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The University of Utah's Independent Student Voice

The Daily Utah Chronicle

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The Daily Utah Chronicle

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Crazy like a heart attack

“Running Scared”New Line CinemaWritten and directed by Wayne KramerStarring: Paul Walker, Cameron Bright, Vera Farmiga, Chazz Palminteri and Alex NeubergerRated R/122 minutesOpens Feb. 24, 2006Two-and-a-half out of four stars

Watching Wayne Kramer’s “Running Scared” is like watching 15 movies all at once with the volume way up and a finger stuck on the fast-forward button-and sometimes the rewind button, too, so we can see exactly how that blunt-nosed, silver revolver came to have its barrel jammed against a man’s crotch.

Yes, it’s a movie like that.

Modern crime thrillers are often a colorful menagerie of lowlifes and thugs, shot, chopped and scored for maximum sensory overload and minimum sense. Sometimes this approach works (as with Guy Ritchie’s twitchy tales), but mostly it doesn’t (Tony Scott should be fitted with one of those electric zap collars for inflicting “Domino” on us).

But all the quick cuts and whooshing pans in the world can’t compensate for a movie that’s light on story. “Running Scared” could never be accused of that-it’s a ravenous blob of a story, biting off more than it can chew, growing in unexpected directions. The violence and profanity on display here reach near operatic levels, including-I kid you not-one of those shots in which the anguished protagonist falls to his knees and screams up into the craning camera.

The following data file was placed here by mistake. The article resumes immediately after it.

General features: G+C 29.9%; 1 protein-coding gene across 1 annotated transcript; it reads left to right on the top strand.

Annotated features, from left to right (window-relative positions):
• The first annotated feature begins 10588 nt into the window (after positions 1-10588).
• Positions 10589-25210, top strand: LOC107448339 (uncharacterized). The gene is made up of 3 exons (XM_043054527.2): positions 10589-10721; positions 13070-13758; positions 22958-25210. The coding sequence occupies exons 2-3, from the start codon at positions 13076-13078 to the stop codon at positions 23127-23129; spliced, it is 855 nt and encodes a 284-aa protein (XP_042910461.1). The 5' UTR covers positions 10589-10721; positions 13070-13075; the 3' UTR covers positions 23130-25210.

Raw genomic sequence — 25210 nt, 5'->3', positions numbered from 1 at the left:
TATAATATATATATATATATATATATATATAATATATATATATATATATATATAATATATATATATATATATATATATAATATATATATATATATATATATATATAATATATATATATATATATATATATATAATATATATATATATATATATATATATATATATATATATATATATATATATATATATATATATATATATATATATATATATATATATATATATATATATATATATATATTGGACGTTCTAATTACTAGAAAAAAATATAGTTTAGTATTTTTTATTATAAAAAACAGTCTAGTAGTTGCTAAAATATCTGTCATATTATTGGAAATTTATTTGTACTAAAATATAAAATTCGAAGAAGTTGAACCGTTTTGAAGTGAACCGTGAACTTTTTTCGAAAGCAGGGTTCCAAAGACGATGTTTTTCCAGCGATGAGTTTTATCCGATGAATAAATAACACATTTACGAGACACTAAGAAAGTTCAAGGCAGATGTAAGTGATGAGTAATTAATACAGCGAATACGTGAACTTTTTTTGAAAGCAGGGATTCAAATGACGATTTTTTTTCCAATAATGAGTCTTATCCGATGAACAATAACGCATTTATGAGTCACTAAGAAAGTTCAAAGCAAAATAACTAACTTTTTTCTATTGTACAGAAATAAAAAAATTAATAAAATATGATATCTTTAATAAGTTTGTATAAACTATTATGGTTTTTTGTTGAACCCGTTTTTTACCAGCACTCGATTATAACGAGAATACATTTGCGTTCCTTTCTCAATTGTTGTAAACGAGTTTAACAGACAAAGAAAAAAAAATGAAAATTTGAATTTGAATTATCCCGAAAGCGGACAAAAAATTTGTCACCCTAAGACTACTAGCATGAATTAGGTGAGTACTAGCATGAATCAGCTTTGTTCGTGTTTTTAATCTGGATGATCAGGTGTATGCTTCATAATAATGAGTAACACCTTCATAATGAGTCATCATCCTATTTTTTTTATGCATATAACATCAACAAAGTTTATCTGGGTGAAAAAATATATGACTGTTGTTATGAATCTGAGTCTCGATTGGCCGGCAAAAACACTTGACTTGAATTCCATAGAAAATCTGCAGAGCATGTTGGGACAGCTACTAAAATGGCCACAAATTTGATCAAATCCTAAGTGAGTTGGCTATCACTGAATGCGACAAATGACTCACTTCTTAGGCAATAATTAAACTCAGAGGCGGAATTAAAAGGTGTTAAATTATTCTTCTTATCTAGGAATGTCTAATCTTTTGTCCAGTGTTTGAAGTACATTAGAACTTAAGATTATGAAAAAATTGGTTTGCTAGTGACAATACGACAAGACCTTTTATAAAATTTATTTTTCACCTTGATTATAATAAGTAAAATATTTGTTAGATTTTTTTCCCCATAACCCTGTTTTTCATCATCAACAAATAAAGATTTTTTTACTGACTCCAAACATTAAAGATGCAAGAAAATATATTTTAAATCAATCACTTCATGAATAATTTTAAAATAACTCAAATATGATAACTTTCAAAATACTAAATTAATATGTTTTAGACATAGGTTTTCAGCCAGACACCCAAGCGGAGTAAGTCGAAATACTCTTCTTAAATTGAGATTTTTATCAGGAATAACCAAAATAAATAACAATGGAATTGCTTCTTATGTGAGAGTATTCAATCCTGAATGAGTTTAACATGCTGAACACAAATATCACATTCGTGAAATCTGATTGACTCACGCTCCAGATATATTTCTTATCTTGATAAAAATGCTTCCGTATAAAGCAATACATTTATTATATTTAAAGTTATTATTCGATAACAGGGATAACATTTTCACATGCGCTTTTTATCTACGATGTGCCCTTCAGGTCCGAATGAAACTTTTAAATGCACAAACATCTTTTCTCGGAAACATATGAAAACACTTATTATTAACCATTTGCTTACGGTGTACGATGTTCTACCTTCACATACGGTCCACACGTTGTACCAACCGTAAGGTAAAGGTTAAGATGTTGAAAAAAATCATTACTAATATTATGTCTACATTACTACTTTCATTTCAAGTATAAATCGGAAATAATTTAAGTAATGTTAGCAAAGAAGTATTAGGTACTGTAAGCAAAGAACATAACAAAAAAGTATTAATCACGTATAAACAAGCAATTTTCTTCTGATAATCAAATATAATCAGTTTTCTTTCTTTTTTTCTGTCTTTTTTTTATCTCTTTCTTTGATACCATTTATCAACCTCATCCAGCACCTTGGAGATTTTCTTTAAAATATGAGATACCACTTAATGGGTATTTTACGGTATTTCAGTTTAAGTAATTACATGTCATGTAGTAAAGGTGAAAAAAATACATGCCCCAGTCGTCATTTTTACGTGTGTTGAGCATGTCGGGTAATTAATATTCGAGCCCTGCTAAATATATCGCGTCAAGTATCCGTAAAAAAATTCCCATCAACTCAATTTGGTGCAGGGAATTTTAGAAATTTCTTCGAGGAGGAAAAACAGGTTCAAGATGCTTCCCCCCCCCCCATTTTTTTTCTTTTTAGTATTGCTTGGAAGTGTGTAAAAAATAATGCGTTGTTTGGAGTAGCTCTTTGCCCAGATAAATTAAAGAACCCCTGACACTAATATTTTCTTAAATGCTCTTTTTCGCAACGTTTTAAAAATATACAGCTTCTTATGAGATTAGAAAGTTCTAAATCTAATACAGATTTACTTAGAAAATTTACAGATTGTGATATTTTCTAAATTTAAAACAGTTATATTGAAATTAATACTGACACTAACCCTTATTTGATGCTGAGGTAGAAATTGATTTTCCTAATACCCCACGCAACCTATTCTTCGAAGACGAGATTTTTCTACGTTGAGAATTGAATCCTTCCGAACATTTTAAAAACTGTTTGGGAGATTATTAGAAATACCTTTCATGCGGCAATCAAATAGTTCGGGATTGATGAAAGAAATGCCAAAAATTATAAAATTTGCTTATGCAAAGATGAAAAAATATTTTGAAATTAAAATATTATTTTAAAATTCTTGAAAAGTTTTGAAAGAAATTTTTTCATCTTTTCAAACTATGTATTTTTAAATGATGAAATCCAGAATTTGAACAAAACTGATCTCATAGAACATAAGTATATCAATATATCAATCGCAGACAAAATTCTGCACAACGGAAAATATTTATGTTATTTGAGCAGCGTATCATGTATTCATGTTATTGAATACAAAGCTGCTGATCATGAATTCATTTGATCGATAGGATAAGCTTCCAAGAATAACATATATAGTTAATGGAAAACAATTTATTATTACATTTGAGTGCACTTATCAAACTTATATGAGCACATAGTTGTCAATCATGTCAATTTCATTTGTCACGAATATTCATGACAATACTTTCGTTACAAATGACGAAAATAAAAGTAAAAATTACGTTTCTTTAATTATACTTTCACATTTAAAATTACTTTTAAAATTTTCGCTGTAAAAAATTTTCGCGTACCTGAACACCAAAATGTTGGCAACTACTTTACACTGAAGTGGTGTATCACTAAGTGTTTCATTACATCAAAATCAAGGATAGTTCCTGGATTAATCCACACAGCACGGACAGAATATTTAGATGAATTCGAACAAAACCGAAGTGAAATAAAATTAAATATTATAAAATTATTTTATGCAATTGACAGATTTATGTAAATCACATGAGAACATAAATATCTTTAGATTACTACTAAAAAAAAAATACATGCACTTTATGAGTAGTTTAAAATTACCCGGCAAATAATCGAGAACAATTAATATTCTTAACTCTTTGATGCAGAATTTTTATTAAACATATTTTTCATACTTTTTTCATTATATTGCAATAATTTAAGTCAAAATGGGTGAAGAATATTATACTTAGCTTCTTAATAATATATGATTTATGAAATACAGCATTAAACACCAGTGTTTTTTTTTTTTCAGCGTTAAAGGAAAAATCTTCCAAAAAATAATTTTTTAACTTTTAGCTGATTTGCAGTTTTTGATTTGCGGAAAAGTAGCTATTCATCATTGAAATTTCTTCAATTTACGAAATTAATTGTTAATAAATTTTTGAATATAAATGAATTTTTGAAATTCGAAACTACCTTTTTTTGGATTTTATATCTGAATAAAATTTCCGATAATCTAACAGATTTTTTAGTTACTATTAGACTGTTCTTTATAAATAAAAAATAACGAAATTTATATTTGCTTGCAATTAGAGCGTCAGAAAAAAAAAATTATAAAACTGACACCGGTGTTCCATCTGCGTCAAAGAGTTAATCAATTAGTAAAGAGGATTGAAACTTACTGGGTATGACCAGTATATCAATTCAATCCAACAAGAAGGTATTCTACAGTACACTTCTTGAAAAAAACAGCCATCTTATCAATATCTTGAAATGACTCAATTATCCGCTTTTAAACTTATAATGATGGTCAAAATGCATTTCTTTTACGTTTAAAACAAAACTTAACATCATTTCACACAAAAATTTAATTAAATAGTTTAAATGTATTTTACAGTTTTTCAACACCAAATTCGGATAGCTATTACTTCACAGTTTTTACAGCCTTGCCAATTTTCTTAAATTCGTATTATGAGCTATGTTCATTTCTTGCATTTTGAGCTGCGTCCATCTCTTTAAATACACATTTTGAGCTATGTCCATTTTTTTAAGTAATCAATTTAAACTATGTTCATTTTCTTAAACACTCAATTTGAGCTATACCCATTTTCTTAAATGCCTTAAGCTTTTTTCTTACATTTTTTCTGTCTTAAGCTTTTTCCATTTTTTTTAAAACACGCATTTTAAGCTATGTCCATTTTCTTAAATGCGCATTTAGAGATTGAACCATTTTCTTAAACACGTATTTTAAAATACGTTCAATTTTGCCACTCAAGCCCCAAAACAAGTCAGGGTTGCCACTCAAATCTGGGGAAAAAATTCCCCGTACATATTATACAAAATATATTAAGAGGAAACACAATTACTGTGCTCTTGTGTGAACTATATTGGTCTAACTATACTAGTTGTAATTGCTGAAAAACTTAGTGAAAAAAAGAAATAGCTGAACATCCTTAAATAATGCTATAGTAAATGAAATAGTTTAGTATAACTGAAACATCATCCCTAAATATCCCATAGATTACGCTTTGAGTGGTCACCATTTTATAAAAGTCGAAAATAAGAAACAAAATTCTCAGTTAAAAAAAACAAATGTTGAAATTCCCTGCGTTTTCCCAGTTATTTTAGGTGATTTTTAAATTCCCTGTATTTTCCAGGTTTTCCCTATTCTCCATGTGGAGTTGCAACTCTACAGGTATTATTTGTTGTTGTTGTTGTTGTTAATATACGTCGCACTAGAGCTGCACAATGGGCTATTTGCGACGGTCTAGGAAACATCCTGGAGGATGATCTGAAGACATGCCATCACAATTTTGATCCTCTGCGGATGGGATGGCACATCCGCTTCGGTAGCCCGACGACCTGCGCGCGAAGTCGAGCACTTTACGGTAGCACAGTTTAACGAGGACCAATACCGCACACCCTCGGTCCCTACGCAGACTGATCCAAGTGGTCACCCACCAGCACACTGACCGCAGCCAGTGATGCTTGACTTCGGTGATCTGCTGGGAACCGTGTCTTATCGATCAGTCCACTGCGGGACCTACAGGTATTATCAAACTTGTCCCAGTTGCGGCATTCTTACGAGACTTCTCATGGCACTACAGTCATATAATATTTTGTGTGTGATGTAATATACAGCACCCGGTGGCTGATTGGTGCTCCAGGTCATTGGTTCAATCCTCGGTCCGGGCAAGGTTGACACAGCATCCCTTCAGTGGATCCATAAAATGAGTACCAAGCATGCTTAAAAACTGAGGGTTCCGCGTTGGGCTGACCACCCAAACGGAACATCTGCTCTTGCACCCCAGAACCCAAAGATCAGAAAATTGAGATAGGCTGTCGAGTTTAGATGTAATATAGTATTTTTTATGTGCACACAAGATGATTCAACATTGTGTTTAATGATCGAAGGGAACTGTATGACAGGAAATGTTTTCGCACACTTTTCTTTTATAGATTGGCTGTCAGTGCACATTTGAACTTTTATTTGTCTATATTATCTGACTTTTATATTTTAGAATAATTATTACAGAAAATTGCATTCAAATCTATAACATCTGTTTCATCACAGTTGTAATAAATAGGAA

All of this makes “Running Scared” sound ridiculous-which it is-but it’s well-made and never boring.

How many movies have you seen in which a man is tortured by mookish hockey players who slap shot pucks into the man’s face? Whether or not that’s something you’ve been dying to see captured on film is another question, but at least it’s fresh.

Paul Walker plays Joey Gazelle, a low-level mob enforcer, family man and all-around sleaze who loses a gun-a blunt-nosed, silver revolver-that smoked a room full of dirty cops. If the bullets are matched to the gun, and the gun is matched to Joey, Joey’s a dead man.

Oleg (Cameron Bright), the boy next door, took the gun and used it to shoot Ivan (John Noble), his abusive stepfather. Ivan is Russian and obsessed with John Wayne-he tosses Oleg across the room when the kid disrespects The Duke. Ivan is also related to a high-ranking Russian mobster who is in cahoots with Joey’s boss (Arthur J. Nascarella)?and so on and so forth.

The story is only slightly less complicated than the Los Angeles freeway system, with as many exits and on-ramps and branching highways.

Joey drags his son around the bad side of town in the middle of the night, scouring the streets for Oleg and the gun, resulting in many scenes in which Joey tells his son to “stay put,” which he doesn’t.

Oh, and there’s so much more, including a bizarre and despicable sub-plot in which Joey’s wife, Teresa (Vera Farmiga), rescues Oleg from a murderous Ward-and-June-Cleaver pair of child pornographers.


Teresa’s peek into the gaping maw of hell allows her to look at her husband afterward and see a good man?but come on. Couldn’t there have been a simpler, less cheaply manipulative way to reach that same conclusion?

“Running Scared” is all about cheap manipulation. It’s fun in a gruesome, breakneck, guilty-pleasure kind of way, but don’t tell it to calm down-it’s likely to shoot you.

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